Creativity for Skeptics Episode 5: Intro to The Artist’s Way

In preparation for doing The Artist’s Way (without the woo) on Monday January 4th, I posted an episode of Creativity for Skeptics with an overview of the introduction to the book. Transcript is below.

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Hello, skeptical creatives and creative skeptics. Tammy here. This is episode five of Creativity for Skeptics. No intro or outro or plug today, because I wanted to get this up tonight—it’s the first day of 2021 as I’m recording this (happy new year)—and I am at the tail end (I hope) of a now three day migraine.

My migraines come with all the standard symptoms plus a lot of bonus features I guess you could call them. One of which is that sometimes I physically can’t talk while having a migraine, which means I can’t record a podcast. And that was my new year’s eve. So that’s why this is late.

A couple other things. I should probably introduce myself at the start of the episodes, since this is a new podcast. As T.D. Walker, I have a couple poetry books out, Small Waiting Objects which was published in 2019 by CW Books and Maps of a Hollowed World which was published by Another New Calligraphy in 2020. All that on top of my other writing.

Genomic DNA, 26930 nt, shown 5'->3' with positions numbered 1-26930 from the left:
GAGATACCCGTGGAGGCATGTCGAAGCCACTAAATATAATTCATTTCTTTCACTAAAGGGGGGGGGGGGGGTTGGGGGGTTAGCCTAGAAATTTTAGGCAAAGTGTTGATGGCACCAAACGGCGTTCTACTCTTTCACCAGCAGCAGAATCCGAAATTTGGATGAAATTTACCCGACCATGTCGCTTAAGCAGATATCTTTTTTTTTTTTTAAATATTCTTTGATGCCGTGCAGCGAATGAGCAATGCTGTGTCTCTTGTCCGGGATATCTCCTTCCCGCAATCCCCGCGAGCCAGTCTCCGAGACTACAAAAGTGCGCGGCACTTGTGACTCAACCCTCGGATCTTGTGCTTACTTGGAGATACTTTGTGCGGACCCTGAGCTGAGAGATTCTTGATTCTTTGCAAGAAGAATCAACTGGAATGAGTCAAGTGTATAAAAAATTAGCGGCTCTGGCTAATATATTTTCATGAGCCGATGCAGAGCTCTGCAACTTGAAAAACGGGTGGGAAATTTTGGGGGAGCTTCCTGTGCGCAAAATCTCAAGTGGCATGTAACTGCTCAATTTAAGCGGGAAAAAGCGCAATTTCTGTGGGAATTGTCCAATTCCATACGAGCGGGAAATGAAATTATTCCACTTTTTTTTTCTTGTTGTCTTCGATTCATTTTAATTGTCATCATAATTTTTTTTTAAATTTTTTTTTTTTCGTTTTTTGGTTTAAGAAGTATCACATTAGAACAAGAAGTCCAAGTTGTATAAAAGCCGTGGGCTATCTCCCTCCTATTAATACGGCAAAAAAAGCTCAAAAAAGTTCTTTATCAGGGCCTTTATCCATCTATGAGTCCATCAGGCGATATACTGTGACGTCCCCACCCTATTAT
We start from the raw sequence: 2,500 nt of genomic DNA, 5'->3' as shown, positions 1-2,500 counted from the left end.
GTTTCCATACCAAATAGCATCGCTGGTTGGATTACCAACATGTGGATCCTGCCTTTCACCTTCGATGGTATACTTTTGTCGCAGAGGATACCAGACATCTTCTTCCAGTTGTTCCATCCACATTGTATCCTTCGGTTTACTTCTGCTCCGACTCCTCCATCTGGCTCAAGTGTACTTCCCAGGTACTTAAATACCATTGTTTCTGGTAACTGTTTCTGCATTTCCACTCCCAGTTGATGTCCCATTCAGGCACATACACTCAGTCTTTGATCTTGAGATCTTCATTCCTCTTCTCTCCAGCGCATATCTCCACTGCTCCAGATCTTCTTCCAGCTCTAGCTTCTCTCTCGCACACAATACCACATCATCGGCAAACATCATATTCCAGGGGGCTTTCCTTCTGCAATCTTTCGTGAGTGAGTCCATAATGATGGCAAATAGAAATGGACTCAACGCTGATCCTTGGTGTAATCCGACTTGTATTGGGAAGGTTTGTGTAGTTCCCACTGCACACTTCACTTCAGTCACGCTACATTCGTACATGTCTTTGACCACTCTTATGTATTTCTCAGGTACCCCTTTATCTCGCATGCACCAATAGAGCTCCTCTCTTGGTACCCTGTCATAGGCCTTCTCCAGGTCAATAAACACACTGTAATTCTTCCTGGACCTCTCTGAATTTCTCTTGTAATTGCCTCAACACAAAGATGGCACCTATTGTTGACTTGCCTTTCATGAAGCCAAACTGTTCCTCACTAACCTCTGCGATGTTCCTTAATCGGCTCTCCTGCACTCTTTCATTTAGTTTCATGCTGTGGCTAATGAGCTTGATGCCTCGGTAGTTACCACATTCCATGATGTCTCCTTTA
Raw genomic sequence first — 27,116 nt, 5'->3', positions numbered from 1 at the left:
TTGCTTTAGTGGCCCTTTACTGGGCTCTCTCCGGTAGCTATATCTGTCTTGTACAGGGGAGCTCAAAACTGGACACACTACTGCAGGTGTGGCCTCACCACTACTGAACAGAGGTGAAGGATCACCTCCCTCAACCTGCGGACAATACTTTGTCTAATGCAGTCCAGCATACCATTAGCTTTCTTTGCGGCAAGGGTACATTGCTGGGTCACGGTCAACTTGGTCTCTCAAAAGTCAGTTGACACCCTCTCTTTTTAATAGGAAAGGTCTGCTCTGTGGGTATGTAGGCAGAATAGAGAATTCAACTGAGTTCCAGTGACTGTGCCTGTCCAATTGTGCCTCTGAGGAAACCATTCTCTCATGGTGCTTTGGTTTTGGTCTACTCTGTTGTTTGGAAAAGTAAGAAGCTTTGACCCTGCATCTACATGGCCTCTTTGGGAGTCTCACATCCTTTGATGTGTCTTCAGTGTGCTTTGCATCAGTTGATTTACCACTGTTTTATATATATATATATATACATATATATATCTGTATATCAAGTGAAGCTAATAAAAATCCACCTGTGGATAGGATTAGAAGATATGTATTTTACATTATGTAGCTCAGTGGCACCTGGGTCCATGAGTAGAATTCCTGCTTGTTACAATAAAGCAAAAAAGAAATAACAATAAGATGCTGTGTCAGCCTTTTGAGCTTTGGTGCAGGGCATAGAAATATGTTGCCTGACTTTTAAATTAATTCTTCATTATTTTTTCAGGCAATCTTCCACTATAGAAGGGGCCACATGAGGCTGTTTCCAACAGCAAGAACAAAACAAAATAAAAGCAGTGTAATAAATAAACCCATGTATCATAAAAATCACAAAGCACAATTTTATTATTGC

Also maybe I should use a different word besides plug when I was to share stuff I love with y’all, because plug is a word people use for their own stuff? I don’t know. If you have an opinion, let me know.
Anyway, all this to say that I wanted to get this out now, a few days before we get going with The Artist’s Way without the woo.

Just as a reminder, I’ll have the episode to introduce week one up late on Sunday the 3rd of January. If you want to go ahead and start the morning pages on the 4th without listening to the podcast first, that’s great too. As a reminder, morning pages are the daily three handwritten pages.